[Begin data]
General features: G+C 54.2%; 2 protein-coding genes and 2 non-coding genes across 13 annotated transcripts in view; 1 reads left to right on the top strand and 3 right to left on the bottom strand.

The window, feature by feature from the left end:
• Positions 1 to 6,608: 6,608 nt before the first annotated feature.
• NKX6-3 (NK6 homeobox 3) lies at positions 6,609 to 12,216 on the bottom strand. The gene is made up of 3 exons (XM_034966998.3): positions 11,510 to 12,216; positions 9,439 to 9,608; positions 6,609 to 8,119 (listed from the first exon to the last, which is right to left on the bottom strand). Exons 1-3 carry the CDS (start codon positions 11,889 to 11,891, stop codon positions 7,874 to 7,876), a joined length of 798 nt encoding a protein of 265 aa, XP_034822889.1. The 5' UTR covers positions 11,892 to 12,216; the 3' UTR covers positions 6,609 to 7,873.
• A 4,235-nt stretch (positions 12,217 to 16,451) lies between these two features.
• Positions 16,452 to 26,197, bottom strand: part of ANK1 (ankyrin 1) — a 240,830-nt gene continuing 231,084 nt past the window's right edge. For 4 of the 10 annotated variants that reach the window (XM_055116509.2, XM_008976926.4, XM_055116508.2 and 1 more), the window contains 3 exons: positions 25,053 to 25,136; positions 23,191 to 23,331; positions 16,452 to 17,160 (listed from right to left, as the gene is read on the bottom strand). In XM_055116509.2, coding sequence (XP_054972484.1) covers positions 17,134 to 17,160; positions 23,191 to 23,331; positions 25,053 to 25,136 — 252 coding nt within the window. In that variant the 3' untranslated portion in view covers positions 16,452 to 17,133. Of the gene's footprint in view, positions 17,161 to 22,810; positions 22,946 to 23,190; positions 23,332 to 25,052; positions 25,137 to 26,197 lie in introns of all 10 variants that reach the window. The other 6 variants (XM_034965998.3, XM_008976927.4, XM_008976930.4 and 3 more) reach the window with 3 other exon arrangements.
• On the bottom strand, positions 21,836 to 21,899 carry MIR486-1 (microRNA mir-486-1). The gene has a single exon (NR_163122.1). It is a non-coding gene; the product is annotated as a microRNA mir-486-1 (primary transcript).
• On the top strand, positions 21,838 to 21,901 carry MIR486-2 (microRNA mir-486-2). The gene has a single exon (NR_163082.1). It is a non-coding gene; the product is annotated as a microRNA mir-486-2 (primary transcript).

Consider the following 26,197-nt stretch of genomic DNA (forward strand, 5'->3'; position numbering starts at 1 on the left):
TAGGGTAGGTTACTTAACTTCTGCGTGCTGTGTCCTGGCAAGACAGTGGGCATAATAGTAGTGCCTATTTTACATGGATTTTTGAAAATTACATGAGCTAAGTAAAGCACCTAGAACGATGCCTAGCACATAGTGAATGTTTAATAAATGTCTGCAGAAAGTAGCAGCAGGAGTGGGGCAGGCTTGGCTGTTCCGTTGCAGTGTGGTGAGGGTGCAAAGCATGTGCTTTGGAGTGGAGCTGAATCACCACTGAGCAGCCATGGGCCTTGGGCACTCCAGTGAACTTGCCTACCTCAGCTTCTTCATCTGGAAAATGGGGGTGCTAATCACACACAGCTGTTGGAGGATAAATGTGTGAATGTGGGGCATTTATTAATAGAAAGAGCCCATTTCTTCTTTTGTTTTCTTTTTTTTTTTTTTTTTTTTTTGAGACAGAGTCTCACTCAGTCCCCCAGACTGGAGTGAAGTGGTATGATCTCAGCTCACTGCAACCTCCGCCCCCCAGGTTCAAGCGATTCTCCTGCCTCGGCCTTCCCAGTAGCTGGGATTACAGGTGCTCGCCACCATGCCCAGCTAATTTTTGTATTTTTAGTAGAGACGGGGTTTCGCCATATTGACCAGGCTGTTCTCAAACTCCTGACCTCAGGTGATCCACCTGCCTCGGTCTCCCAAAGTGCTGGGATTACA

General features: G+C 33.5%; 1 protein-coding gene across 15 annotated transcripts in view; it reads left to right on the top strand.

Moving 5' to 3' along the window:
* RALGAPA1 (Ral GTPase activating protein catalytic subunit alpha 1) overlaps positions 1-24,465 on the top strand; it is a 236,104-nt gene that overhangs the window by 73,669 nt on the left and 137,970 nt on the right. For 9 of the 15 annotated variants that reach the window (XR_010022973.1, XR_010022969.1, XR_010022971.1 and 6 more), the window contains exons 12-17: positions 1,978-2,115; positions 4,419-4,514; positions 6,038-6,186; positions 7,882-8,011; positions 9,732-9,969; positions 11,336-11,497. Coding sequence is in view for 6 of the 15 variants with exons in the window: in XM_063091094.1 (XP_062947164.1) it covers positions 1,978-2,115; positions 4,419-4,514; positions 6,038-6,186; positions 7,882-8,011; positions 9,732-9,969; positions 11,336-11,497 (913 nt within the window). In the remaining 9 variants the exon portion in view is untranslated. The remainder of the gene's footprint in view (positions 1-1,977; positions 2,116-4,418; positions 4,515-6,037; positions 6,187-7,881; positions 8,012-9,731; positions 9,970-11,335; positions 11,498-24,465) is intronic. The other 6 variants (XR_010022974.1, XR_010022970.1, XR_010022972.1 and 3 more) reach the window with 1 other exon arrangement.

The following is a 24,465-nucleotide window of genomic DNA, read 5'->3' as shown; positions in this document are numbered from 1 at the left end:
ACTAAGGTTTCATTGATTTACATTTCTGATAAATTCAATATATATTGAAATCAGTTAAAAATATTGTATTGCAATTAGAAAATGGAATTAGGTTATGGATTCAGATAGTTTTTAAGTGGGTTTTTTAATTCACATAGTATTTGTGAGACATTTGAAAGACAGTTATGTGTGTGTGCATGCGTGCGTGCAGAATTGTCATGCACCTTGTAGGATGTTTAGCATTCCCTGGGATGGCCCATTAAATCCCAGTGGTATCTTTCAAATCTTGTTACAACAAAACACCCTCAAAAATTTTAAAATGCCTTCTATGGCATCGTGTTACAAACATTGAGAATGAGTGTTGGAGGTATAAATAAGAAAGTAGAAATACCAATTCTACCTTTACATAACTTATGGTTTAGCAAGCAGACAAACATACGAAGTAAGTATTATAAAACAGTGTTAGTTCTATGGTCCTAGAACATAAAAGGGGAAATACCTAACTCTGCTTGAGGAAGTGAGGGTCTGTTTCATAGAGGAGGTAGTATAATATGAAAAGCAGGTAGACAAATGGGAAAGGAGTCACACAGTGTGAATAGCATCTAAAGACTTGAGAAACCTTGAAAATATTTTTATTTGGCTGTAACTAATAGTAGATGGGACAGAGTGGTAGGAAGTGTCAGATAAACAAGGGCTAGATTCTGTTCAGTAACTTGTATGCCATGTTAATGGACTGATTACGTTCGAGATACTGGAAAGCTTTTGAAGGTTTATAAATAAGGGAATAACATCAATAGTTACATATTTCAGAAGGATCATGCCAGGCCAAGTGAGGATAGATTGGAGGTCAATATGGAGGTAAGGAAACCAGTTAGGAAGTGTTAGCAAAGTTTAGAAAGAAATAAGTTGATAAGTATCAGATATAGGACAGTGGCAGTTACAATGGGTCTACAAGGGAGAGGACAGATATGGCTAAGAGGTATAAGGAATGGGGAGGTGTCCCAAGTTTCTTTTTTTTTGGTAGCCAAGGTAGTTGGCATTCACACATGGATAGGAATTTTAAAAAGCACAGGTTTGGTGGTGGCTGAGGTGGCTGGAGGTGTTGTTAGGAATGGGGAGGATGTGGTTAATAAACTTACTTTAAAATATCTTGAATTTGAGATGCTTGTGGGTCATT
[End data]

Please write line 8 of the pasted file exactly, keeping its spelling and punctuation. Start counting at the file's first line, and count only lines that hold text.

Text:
• On the top strand, positions 21,838 to 21,901 carry MIR486-2 (microRNA mir-486-2). The gene has a single exon (NR_163082.1). It is a non-coding gene; the product is annotated as a microRNA mir-486-2 (primary transcript).